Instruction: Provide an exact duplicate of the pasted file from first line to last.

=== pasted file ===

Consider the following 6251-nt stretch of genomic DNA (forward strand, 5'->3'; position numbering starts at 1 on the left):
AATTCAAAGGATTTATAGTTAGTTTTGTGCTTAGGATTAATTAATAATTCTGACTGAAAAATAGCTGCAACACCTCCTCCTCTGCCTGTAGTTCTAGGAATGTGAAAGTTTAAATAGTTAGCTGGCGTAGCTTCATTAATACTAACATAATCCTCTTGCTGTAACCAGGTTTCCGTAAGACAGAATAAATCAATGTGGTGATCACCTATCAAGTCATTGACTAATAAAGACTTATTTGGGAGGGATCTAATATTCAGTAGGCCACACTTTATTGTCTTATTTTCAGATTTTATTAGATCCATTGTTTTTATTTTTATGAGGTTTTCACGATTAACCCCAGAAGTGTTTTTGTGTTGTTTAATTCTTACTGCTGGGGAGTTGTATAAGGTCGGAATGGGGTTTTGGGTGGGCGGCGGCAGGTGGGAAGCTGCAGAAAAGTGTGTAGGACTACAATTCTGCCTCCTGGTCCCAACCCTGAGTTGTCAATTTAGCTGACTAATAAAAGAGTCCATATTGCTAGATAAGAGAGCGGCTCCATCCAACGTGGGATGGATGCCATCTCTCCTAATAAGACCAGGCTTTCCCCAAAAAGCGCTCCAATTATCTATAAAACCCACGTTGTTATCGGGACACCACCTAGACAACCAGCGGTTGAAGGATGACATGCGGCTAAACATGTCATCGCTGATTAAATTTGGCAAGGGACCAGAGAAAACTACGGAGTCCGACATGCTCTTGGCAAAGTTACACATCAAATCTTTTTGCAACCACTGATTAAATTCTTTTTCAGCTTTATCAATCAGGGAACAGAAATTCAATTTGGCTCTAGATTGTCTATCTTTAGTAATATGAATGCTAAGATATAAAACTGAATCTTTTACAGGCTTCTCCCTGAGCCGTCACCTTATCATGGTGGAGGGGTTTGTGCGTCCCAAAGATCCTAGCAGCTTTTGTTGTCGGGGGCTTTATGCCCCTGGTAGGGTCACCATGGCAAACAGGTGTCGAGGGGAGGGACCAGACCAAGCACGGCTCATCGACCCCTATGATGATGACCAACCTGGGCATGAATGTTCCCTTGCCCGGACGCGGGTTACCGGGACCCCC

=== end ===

Consider the following 6251-nt stretch of genomic DNA (forward strand, 5'->3'; position numbering starts at 1 on the left):
AATTCAAAGGATTTATAGTTAGTTTTGTGCTTAGGATTAATTAATAATTCTGACTGAAAAATAGCTGCAACACCTCCTCCTCTGCCTGTAGTTCTAGGAATGTGAAAGTTTAAATAGTTAGCTGGCGTAGCTTCATTAATACTAACATAATCCTCTTGCTGTAACCAGGTTTCCGTAAGACAGAATAAATCAATGTGGTGATCACCTATCAAGTCATTGACTAATAAAGACTTATTTGGGAGGGATCTAATATTCAGTAGGCCACACTTTATTGTCTTATTTTCAGATTTTATTAGATCCATTGTTTTTATTTTTATGAGGTTTTCACGATTAACCCCAGAAGTGTTTTTGTGTTGTTTAATTCTTACTGCTGGGGAGTTGTATAAGGTCGGAATGGGGTTTTGGGTGGGCGGCGGCAGGTGGGAAGCTGCAGAAAAGTGTGTAGGACTACAATTCTGCCTCCTGGTCCCAACCCTGAGTTGTCAATTTAGCTGACTAATAAAAGAGTCCATATTGCTAGATAAGAGAGCGGCTCCATCCAACGTGGGATGGATGCCATCTCTCCTAATAAGACCAGGCTTTCCCCAAAAAGCGCTCCAATTATCTATAAAACCCACGTTGTTATCGGGACACCACCTAGACAACCAGCGGTTGAAGGATGACATGCGGCTAAACATGTCATCGCTGATTAAATTTGGCAAGGGACCAGAGAAAACTACGGAGTCCGACATGCTCTTGGCAAAGTTACACATCAAATCTTTTTGCAACCACTGATTAAATTCTTTTTCAGCTTTATCAATCAGGGAACAGAAATTCAATTTGGCTCTAGATTGTCTATCTTTAGTAATATGAATGCTAAGATATAAAACTGAATCTTTTACAGGCTTCTCCCTGAGCCGTCACCTTATCATGGTGGAGGGGTTTGTGCGTCCCAAAGATCCTAGCAGCTTTTGTTGTCGGGGGCTTTATGCCCCTGGTAGGGTCACCATGGCAAACAGGTGTCGAGGGGAGGGACCAGACCAAGCACGGCTCATCGACCCCTATGATGATGACCAACCTGGGCATGAATGTTCCCTTGCCCGGACGCGGGTTACCGGGACCCCC